MAHARASHTRA: DYFI-SFI March against Unemployment & Commercialisation of Education

Preethy Sekhar

THOUSANDS of youth and students thronged the streets of Mumbai on Martyrs Day, March 23, 2018, demanding decent employment and opportunities for education. Hundreds of women demanding school admission for their children as per the RTE Act joined them. DYFI and SFI state committees had given the call for ‘March on Mantralaya’ on burning issues of employment and education.

On the employment question, the major demand was that the several lakh vacancies in state government offices, public sector undertakings and local self-government institutions across Maharashtra must be filled up immediately. Proper implementation of the Mahatma Gandhi National Rural Employment Guarantee Act, increase in remuneration under this scheme, making it mandatory for private companies to notify their vacancies through employment exchanges, job reservation for Muslim youth as per the Ranganath Mishra commission recommendations, filling SC/ST quotas in public service jobs on a war-footing, establishing modern industrial units in adivasi areas, preventing the issuance of bogus ST certificates and extending job reservation to the private sector were some of the other demands.

As regards education, stop closing down of schools, appoint teachers, improve facilities in government schools and colleges, provide school admission to children under the RTE act, raise income ceiling for RTE admissions to Rs 3 lakh per year, curb private colleges from extracting hefty donations and capitation fees – these were the main demands.

Protesters had gathered from 18 districts of Palghar, Mumbai, Thane, Raigad, Pune, Solapur, Kolhapur, Sangli, Satara, Nashik, Ahmednagar, Beed, Aurangabad, Jalna, Parbhani, Nanded, Nagpur and Amravati. The student-youth march was organised in defiance of prohibitory orders issued by the police authorities. A large contingent of the police force was stationed in order to prevent the march from being taken out. Nevertheless, the march started from the compound of the Mumbai Marathi Patrakar Sangh where students and youth had gathered in thousands. It was blocked by the police at Mahapalika Marg near Azad Maidan. Following this the youth and students occupied the main road for around one hour. The rasta roko was called off only after Chief Minister Devendra Fadnavis agreed to receive a delegation of student and youth leaders.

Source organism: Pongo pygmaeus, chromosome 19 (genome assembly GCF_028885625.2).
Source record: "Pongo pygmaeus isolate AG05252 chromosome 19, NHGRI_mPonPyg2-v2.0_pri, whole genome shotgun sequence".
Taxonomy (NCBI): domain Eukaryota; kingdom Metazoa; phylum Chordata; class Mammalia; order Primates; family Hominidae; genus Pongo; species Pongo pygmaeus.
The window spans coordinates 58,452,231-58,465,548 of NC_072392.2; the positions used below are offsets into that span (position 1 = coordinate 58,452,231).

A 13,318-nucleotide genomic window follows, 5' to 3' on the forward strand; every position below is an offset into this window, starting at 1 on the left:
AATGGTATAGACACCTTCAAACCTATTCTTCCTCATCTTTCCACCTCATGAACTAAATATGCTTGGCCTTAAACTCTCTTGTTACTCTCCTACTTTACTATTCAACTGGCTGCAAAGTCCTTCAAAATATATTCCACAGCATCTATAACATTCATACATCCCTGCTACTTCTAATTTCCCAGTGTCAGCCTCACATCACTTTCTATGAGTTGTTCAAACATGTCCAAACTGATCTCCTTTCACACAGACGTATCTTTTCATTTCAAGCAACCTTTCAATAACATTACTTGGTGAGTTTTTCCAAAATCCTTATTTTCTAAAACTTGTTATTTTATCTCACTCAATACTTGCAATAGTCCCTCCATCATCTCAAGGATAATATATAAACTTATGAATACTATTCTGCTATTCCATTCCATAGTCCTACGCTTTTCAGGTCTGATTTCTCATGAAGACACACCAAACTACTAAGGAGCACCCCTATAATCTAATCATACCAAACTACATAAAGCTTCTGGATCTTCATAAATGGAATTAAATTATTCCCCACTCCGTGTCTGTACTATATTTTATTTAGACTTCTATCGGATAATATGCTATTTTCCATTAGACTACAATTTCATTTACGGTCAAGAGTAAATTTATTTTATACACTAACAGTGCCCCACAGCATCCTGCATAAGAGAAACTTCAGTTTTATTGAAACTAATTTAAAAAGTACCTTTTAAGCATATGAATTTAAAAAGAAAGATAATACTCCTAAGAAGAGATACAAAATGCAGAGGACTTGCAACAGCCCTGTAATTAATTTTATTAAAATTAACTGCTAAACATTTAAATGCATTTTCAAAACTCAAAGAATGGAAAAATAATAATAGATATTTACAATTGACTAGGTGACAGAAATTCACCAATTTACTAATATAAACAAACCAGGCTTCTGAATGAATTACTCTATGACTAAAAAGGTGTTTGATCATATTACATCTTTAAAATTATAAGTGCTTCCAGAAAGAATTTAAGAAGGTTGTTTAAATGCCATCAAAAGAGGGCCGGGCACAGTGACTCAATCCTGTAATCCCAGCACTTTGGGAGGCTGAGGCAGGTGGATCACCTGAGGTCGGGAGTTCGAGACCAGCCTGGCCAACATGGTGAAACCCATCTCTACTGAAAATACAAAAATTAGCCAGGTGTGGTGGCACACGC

A delegation comprising of DYFI-SFI state leaders Sunil Dhanwa, Preethy Sekhar, Mohan Jadhav, Balaji Kaletwad, Adv Ajay Burande, Adv Pradeep Salvi, Manjushri Kabade, Ashok Balla and Sunil Rathod met the Chief Minister. The chief minister agreed to give instructions to concerned authorities on certain matters which did not require any policy decisions like that of MNREGA and RTE implementation. He assured that the rest of the demands will be discussed in detail by the concerned ministry with the delegation in one months’ time.

Apart from many of the above state leaders of DYFI and SFI, the protesters were addressed at Azad Maidan by DYFI all India general secretary Avoy Mukherjee and SFI all India general secretary Vikram Singh. AIKS all-India president Ashok Dhawale, AIKS leader J P Gavit MLA, CITU state secretary S K Rege, DSMM vice president Shailendra Kamble, college teachers’ leader Kishore Theckedeth and AIDWA state secretary Sonya Gill also greeted the gathering.

The leaders speaking in the public meeting were highly critical of the central and state government’s neo-liberal policy framework which they said is the root cause of rapid commercialisation of education and acute unemployment. Huge contractualisation, outsourcing of jobs and re-employment of retired employees in the government and public sector has diminished the possibilities of decent employment even more. Speakers were highly critical of the extreme privatisation in the education sector and severely criticised the government action to close down 1,340 schools in the midst of the academic year. They also condemned the intention of the government to close down another 4,000 schools and the manner in which it is sabotaging the implementation of the RTE Act. Rightwing parties seek to use the distress of students and youth to cultivate hatred between communities, thus disrupting the resistance against the neo-liberal regime. Finally, they called for a more widespread and intense struggle against the BJP-RSS regime.

 ‘March on Mantralaya’ has become an important milestone in the student-youth movement in Maharashtra for the right to education and employment. A state level student-youth-worker convention held at Nashik in January and the statewide ‘Yuva-Vidyarthi Jagar Jatha’ by the SFI-DYFI held in February that toured 25 districts of Maharashtra imparted momentum to the movement.

SFI and DYFI state committees are going to keep a close watch on the Maharashtra government’s actions, using the chief minister’s assurances of March 23 as the reference point. Disastrous policies of governments in the last three decades of liberalisation have led to total commoditisation of education and caused unemployment to spread like an epidemic. The March 23 protest was the biggest student-youth mobilisation in Maharashtra in recent years against this pile of anti-people policies on the question of education and unemployment. The SFI and DYFI are determined to carry forward this struggle in the days ahead.

 

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